There are so many ways in which a shoe tree can be different. Different shape. Different mechanism. Different material. Different grading etc. Below are some of the more popular styles you will find today.
This shoe tree's mould is taken from a generic last. It features a double bar spring system and an adjustable toe spring to accommodate different shoe widths. It is the shoe tree of choice in many parts of Europe and commonly known as the 'European Style'.
This shoe tree operate on a spring and spreader system. As the shoe tree is inserted into the shoe, the split toe is spread apart and keeps the shoe's leather taut. The heel's overhang grip is a very user-friendly design. Popular in North America.
The cedar oil in shoe trees does more than just deodorise the shoe. It contains anti-bacterial and anti-fungal properties, and also acts as an insect repellant.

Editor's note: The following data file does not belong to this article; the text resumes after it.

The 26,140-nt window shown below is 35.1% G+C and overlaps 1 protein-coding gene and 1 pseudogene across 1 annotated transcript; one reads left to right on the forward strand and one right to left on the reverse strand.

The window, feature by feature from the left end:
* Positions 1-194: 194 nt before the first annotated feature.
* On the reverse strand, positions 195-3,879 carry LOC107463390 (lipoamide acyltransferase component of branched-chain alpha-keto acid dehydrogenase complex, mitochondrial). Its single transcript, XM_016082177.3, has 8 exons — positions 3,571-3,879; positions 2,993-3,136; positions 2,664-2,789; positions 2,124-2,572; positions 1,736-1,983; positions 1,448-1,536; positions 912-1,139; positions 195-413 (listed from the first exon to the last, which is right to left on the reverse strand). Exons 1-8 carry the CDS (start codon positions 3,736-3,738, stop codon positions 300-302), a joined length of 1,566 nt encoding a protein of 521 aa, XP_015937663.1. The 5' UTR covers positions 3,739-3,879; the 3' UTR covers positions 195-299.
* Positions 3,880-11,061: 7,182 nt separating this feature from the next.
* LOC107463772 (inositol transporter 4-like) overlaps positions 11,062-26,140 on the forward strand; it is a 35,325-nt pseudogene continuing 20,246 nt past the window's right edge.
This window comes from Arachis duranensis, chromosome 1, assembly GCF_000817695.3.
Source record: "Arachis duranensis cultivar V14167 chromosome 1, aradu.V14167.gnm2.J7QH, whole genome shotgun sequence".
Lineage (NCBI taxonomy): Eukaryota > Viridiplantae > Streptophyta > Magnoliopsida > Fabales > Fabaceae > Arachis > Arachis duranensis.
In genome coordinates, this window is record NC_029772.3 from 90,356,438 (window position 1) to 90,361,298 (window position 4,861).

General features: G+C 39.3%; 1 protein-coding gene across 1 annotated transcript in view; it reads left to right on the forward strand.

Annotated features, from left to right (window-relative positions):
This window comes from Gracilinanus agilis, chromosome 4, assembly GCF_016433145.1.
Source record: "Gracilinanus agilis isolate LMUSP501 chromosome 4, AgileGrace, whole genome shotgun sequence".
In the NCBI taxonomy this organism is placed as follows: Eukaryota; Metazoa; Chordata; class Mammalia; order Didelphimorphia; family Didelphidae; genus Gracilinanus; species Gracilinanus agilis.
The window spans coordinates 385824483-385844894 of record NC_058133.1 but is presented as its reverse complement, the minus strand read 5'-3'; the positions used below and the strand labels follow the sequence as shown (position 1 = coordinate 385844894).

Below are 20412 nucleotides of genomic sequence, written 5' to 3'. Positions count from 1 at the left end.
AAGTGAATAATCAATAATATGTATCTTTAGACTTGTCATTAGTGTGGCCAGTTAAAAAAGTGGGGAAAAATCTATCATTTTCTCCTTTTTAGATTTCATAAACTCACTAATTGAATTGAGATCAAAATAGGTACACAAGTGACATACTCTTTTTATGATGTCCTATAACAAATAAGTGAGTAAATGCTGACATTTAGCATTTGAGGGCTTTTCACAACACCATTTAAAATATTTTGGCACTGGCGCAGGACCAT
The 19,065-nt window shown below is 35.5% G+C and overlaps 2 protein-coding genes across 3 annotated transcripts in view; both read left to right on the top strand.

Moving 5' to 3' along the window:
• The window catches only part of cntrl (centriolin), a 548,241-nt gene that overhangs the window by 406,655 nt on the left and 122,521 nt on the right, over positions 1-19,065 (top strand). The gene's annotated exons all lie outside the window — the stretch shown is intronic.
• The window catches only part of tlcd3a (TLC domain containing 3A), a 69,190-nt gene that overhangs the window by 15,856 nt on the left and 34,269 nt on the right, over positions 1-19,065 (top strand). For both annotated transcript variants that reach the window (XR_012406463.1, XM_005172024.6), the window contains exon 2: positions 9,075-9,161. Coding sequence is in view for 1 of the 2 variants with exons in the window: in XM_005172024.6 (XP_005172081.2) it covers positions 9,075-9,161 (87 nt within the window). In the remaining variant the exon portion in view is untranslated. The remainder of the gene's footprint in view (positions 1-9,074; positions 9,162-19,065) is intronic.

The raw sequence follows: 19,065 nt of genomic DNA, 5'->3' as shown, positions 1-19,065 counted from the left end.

Cedar is characterised by its light-weight, even grain, and relatively consistent density. Knots and fine cracks are sometimes visible but are not a defect and common with natural wood products.
Western & Eastern Red Cedar commonly used in shoe tree making is rich and inviting in colour. The heartwood ranges from a pale red through to a richer dark brown. The sapwood is usually a pale yellow or white colour.
Benefits of using cedar
Cedar is one of the most durable woods available with natural resistance to deterioration.
Cedar is very hygroscopic and will absorb moisture at a rate faster than airing a shoe at room temperature.
Studies have found that bacteria, including Escherichia coli, is sensitive to cedar oil, which has clear deodorising benefits to footwear.